What Are Some Recent Findings On The Consequences And Mitigation Of Stratospheric Ozone Depletion?
Increases In UV Radiation Confirmed To Be An Important Public Health Problem One of the side-effects of depletion of the Earth's ozone layer is the increase in ultraviolet radiation (UV) reaching the Earth's surface. What then is the impact of UV radiation on skin cells? Scientists have recently discovered that the vast majority of grainy lesions that are often a precursor of skin cancer found on 1-exposed patients, had the kind of p53 gene mutations that are found in squamous cell carcinoma, a common form of skin cancer. By using animal studies, it was shown that UV radiation can act in two ways to cause the development of cancer. First, UV radiation mutates the p53 tumor-suppressing gene. Second, by stimulating cells with healthy p53 genes to kill themselves, UV radiation helps to select cells that have a greater chance of becoming cancerous. Thus, sunlight can act twice: as a tumor initiator and tumor enhancer.
Reference: Sunburn and p53 in the Onset of Cancer, Ziegler, A., A. S. Jonason, D. J. Leffell, J. A. Simon, H. W. Sharma, J. Kimmelman, L. Remington, T. Jacks, and D. E. Brash, Nature, Vol. 372, pp. 773-777, 1994.
Ice Cover In The Antarctic May Protect Phytoplankton From Adverse Impacts Of Increased Uvb It has previously been suggested that increased springtime UVB radiation caused by stratospheric ozone depletion is likely to reduce primary production and induce changes in the species composition of Antarctic marine phytoplankton. Experiments conducted in the Arctic revealed a reduction in primary productivity at present and increased levels of UVB. Laboratory studies have also shown that most plankton species under laboratory conditions are sensitive to high UVB levels, although the level at which growth or photosynthesis is inhibited is variable. Stratospheric ozone depletion, with resultant increased springtime UVB irradiance, has been occurring with increasing severity since the late 1970's. The phytoplankton community has therefore been exposed to increased levels of UVB for 20 years. Recent findings from assemblages of dead phytoplankton shells indicate that compositional changes in the diatom (phytoplankton with silicon shells) component of phytoplankton cannot be distinguished from long-term natural variability, although there is evidence of a decline in the production of some sea-ice diatoms. These results suggest that in places in the Antarctic coastal region where ice cover is thick, and the timing of the phytoplankton bloom does not coincide with increased levels of springtime UVB radiation, these phytoplankton are less affected by increased UVB radiation. These results do not suggest that increased UV is not a concern for phytoplankton outside these regions.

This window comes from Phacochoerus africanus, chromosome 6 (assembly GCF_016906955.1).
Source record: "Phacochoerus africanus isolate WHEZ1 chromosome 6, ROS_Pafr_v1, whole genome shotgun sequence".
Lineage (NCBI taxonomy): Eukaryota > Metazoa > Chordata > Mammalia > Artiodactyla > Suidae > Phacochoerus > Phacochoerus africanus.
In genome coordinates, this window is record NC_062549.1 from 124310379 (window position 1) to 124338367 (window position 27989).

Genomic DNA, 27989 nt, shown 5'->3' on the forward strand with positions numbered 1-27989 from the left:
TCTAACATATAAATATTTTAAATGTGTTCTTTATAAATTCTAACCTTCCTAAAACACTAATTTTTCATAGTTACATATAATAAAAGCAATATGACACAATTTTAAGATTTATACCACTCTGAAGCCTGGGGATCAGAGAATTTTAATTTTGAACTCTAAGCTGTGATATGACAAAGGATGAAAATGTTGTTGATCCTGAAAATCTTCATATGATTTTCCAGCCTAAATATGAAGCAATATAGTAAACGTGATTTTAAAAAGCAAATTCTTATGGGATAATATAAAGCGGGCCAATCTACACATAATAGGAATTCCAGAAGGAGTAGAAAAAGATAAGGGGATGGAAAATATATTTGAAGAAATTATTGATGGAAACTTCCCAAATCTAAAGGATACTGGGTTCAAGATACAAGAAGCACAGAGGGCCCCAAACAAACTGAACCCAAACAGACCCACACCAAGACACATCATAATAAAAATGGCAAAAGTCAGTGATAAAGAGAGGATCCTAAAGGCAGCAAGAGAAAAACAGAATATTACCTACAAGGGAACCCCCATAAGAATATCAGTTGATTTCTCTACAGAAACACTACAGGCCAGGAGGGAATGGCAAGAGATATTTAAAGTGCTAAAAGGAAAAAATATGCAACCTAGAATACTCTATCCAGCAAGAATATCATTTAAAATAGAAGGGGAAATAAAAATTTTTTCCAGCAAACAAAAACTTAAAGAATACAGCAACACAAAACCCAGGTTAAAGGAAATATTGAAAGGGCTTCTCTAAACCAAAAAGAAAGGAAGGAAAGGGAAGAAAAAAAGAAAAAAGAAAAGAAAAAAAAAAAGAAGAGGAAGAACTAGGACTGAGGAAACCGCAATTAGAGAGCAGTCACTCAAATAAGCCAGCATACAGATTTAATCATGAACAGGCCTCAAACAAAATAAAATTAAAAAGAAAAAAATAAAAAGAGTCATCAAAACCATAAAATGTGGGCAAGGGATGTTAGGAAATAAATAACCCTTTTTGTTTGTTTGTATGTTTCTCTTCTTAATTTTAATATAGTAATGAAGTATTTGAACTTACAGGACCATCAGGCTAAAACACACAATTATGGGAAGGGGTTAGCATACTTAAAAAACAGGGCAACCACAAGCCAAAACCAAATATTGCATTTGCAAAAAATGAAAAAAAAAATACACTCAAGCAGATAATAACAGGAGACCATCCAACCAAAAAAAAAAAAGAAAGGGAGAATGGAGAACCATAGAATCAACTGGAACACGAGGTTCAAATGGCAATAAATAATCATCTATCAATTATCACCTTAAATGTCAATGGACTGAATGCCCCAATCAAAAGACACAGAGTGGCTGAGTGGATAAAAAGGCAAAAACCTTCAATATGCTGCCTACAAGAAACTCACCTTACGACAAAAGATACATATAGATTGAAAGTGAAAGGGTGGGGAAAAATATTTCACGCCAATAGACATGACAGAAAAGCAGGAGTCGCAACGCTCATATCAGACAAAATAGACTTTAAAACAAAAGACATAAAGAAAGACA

Reference: Minimal Effects of UVB Radiation on Antarctic Diatoms Over the Past 20 Years, McMinn, A. H. Heljnis, and D. Hodgson, Nature, Vol. 370, pp. 547-549, 1994.
Ozone Depletors And Their Substitutes Broken Down By Soil Microbes Potentially toxic by-products of ozone-destroying chlorofluorocarbons (CFCs), appear to be decomposed into harmless products by microbes found in some soils. The reactivity of the CFC alternatives has raised concerns that their degraded by-products might be harmful to the environment and life. The findings of this work indicate that certain bacteria found in some lakes and salt marsh bottoms can render some potentially dangerous CFC by-products harmless.
Reference: Degradation of Trifluoroacetate in Oxic and Anoxic Sediments, Visscher, P. T., Culbertson, C. W., and Oremland, R. S., McMinn, A., H. Heljnis, and D. Hodgson, Nature, Vol. 369, p. 729-731, 1994.
Some Fish Found To Be Especially Tolerant To Increases In Uv Radiation Certain fish are very tolerant of increased levels of UV-B radiation associated with the depletion of the ozone layer. Other fish, such as the endangered Lahontan cutthroat trout, are injured at current levels of UV-B solar radiation. Skin from UV-B tolerant fish has up to four times the amount of photo protective factor than that of sensitive species of fish. This factor may well serve as a bio-marker for susceptibility to UV-B radiation among diverse species from a variety of ecosystems.
Reference: Skin Component May Protect Fish from Ultraviolet- B Radiation, Fabacher, D. L., and E. E. Little, Environmental Science and Pollution Research, in press, 1995.
1994 Science Assessment On Ozone Depletion Published The latest science assessment on stratospheric ozone depletion prescribed under the provisions of Article 6 of the Montreal Protocol on Substances that Deplete the Ozone Layer has been published. This report, prepared under the international auspices of the World Meteorological Organization and the United Nations Environment Program, has chapters devoted to Ozone Measurement; Source Gases: Trends and Budgets; Polar Ozone; Tropical and Mid-Latitude Ozone; Tropospheric Ozone; Model Simulations of Stratospheric Ozone; Model Simulations of Global Tropospheric Ozone; Radiative Forcing and Temperature Trends; Surface UV Radiation; Methyl Bromide; Subsonic and Supersonic Aircraft Emission; Atmospheric Degradation of Halocarbon Substitutes; and Ozone Depletion Potentials, Global Warming Potentials and Future Chlorine-Bromine Loading.
Reference: Scientific Assessment of Ozone Depletion: 1994, World Meteorological Organization, Geneva, Report 37, 1995.